English has always been both my passion and my job —- a very happy combination most of the time (though I do tend to work too hard because I love what I do so much). There are some things that fascinate me about what I do.
- I work mainly within high-level politics. I find that people have a huge English vocabulary in their specialist field – probably because they read and hear so much about it during their work. So someone can happily talk about the non-proliferation of nuclear weapons or the problem of communicable diseases (try saying both of those aloud!) but have difficulty knowing what to say when offering someone a biscuit at teatime or if their guest needs to use a basic piece of office equipment. How many people know what a stapler or a hole punch is in another language?
- Native English speakers tend to dominate discussions with non-native speakers because many of them don’t speak other languages and don’t realise how difficult it is to listen and then formulate a question or a comment in what is not your first language. By the time the non-native speaker has figured out how to say what he wants, it is too late because the moment was gone. Sweden has a reputation for speaking good English and often do not use translators or interpreters. There is no getting around the fact though that they are speaking in a foreign language and when you do that, you are a different person. You lost the nuances you have in your own languages and the confidence. Many many Swedes are terrified of sounding like the Chef from the Muppets when they speak English. At least 20% of my students fear this. I have never heard one who does but the fear is still there.
- Your mother tongue is what your other languages filter through when you speak them, so, for example: Polish does not have definite and indefinite articles so Poles battle with those, Russian has no word order so Russians battle with that, Estonian has no personal pronouns so that is the problem there. Some Arabic languages read letters from right to left but numbers from left to right and others don’t. So these students will have trouble with calculations. Different languages do have other counting systems (Danish and French for example). Swedish does not have a word for please.
- The most interesting course I have ever taught was when I had to help with a counterfeiting conference and no one could agree on the pronunciation of Adobe, Nike, Porsche, Moleskine, Linux or Givenchy. Some battled with Gucci and Chanel. The funniest one was a Givenchy perfume named just with the symbol above (pi) but many nationalities pronounced it ‘pee’ which was hysterically funny to me because there were reports of the fake perfume actually being urine.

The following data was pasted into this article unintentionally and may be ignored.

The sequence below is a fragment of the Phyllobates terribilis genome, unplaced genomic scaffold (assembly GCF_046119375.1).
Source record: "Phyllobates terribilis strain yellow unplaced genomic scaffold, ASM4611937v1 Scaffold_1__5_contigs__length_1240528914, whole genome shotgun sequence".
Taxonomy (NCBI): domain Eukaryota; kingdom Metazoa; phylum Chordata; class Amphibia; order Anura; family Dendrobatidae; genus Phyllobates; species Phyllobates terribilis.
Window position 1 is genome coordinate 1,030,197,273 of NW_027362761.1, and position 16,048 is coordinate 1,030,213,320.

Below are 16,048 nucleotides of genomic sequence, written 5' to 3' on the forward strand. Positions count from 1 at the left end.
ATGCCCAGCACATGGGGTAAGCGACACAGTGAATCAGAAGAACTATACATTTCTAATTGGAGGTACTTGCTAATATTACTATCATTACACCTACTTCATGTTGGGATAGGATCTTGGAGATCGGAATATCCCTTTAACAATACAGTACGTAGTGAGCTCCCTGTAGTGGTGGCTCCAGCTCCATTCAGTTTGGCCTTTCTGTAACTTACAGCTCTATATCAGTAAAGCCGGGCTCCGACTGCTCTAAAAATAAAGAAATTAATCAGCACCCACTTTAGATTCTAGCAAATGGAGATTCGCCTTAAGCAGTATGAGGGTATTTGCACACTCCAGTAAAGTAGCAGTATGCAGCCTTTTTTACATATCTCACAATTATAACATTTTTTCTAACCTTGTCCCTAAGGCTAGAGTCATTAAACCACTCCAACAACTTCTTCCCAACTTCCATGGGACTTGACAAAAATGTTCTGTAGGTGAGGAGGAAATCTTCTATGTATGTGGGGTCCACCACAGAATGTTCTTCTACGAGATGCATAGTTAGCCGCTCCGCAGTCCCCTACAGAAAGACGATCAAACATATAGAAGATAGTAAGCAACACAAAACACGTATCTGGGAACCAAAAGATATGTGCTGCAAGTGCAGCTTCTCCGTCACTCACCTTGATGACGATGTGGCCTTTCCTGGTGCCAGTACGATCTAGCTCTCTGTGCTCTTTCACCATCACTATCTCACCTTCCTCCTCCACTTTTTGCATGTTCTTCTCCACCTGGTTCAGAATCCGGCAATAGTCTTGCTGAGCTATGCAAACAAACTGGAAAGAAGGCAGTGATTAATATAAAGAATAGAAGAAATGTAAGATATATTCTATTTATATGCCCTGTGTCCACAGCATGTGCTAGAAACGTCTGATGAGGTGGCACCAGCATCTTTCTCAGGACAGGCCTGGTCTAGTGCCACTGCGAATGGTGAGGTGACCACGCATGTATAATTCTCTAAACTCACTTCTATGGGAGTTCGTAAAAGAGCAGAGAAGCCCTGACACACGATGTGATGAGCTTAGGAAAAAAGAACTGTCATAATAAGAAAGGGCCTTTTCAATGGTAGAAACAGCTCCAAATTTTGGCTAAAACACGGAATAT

- The hardest thing for me in foreign languages (I am fluent in English, Afrikaans and Swedish, have rusty German and Dutch, have basic Xhosa and I can read and understand Danish and Norwegian if it is spoken slowly) are that if they are similar you can get confused between your second and third language. So I never have problems with English but if I am in Sweden and I try to speak Afrikaans I can only speak Swedish. But if I have been in South Africa for a while and come back to Sweden I tend to speak Afrikaans the first few hours. This is a problem for Arabic and Uralic language speakers with Swedish as a second language – they tend to confuse Swedish and English words because they are both Germanic.
- We got the words moped, tungsten, knife, husband, ombudsman, smorgasbord from Swedish.
- If you are learning language you learn very quickly in the beginning but then you tend to get worse for a while because you know enough about the language to know and care about making mistakes. Don’t give up because you will get over that.
- Language is like going to the gym and being fit. You have to train, to keep at it, to practise regularly to keep it in shape. Otherwise you lose it.
- Older people tend to be fantastic at grammar and can recite irregular verbs off pat but are scared to speak. Younger people have very little knowledge of grammar but are more fluent speakers – probably because of computer games, internet, films (which are not dubbed in Sweden, but subtitled)